How to Play Games with Words Part 1: The tactics of the “woke” Critical Social Justice activist

by Mike Young

Essay originally from Counterweight.

I hope for this to be the first in a series of essays outlining a number of tactics used by the Critical Social Justice (CSJ) movement. This essay contains the first two. But first, a word about how Critical social Justice operates.

    1. The Punch

You cannot argue with a punch in the face. If you are intent on having a reasonable discussion with someone, and the other person is intent on punching you in the face, no matter how much energy and effort you put into building your arguments and gathering your evidence, it will not matter. You still need to deal with the punch to the face. Once the punch is being thrown, you can’t debate the punch, or invalidate the punch with logic, or provide evidence that the punch is unwarranted; you need to dodge, block or punch back.

There are situations where reasonable arguments and truth-seeking work, and situations where they do not. Obviously, we should be trying to create situations where truth-seeking matters. However, when someone has rejected truth-seeking efforts and is trying to punch you in the face, getting away from them, knowing how to punch back, or having a very large friend come to your aid are tactics which will be far more effective for dealing with that situation than attempting to discuss the science of punching or the logic of an uppercut to the jaw.

The principles at play in a street fight are a world away from the principles at play when trying to discover truth. If the goal is to discover truth then the person you are engaging with has to be willing to engage with you on truth-seeking terms and accept the outcome. If you are playing the truth game while someone else is playing the punch-you-in-the-face game, well, you’re going to get punched in the face.

You need to know which game is being played and set your tactics accordingly, even if that means walking away and refusing to play.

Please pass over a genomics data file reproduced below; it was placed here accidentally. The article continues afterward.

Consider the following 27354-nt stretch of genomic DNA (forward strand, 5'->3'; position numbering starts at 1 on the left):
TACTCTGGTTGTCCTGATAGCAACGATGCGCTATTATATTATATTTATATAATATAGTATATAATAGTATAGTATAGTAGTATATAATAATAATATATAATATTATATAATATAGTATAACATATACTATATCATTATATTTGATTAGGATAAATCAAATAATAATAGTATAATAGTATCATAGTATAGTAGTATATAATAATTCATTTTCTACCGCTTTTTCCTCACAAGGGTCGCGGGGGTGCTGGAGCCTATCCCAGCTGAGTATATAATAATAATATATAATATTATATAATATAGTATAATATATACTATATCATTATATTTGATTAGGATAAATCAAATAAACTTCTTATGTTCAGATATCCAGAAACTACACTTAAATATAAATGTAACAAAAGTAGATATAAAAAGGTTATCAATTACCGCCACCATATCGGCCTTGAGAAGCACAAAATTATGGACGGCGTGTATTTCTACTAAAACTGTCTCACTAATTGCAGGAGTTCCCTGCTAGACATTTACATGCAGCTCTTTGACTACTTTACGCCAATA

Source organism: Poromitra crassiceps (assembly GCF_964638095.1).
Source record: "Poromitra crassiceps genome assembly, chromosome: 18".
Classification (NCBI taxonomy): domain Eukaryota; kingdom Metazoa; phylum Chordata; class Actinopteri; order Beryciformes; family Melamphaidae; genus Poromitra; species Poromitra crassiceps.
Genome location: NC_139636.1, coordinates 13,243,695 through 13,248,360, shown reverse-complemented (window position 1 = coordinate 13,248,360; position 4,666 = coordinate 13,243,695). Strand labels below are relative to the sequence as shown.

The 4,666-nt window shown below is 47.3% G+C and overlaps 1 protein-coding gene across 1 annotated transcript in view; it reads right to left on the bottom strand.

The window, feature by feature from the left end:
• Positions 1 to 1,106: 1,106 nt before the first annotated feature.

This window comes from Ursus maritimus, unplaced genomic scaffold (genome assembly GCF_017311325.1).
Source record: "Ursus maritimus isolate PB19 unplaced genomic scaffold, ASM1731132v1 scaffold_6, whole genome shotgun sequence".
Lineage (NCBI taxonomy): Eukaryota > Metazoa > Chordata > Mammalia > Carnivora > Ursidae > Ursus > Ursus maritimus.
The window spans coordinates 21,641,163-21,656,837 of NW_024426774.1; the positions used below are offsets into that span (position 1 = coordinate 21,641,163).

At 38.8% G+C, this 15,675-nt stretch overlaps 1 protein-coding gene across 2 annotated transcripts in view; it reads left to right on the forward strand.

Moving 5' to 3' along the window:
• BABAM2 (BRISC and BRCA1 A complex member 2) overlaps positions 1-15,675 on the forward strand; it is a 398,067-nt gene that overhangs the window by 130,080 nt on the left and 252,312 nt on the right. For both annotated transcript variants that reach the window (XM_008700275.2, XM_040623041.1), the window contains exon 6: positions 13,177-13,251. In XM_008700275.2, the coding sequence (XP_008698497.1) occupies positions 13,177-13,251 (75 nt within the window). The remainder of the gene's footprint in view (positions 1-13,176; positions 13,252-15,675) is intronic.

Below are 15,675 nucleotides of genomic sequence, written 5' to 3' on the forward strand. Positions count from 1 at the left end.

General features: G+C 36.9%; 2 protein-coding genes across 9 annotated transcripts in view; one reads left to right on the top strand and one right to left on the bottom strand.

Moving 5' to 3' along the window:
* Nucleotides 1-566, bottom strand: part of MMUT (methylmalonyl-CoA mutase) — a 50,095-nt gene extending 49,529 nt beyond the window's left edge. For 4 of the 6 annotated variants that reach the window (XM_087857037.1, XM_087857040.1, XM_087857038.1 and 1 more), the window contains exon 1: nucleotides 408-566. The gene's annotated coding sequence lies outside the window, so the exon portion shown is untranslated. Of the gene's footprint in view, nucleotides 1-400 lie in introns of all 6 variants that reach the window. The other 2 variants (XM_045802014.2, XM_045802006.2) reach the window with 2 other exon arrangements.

2. Social Moves

CSJ is a worldview: an entire system for how to look at and understand the world. That means CSJ has a way of understanding people, the universe, society, truth, ideas, beliefs, politics, religion, and anything else you can think of, built right into it. This means the CSJ worldview will have its own internally consistent methods for spreading its ideas. The tactics used by the advocates of CSJ are a product of the CSJ worldview and operate on the assumptions of CSJ. In other words, the worldview of CSJ comes complete with a set of instructions for how to spread CSJ and how a CSJ advocate ought to engage with anyone who pushes back: CSJ has its own social rules of engagement.

One of the more frustrating aspects of trying to push back against CSJ for me has been to watch people attempt to engage in a dialogue with a CSJ advocate, only to walk away frustrated and humiliated, sometimes with their reputation in tatters after a public thrashing. This happens for a very simple reason: the advocates of CSJ are not playing the same game the rest of us are and do not follow the same rules or employ the same tactics.

You see, CSJ advocates think we are all hopelessly biased, and that we hold our views for social reasons: we want to fit in, or we want to have the beliefs that make us popular, or we’ve been socialized by society to believe them. Consequently the way that they argue for their view is going to operate on a social level, not an intellectual level.

To put the strategy into simple terms: CSJ advocates are not trying to defeat you intellectually with evidence and arguments, they are trying to defeat you socially using power moves and social maneuvering. That sentence is worth reading again.

There is an old idea that says you can win a debate but lose the crowd, that even though people are capable of rationality, they are not purely rational creatures and are easily led astray by emotions, interests, group think, social pressure, confusions, logical fallacies, and other such things. We must be aware that if the truth is packaged poorly, and a lie is presented beautifully, people can be led astray by the appearances and side with the lie over the truth.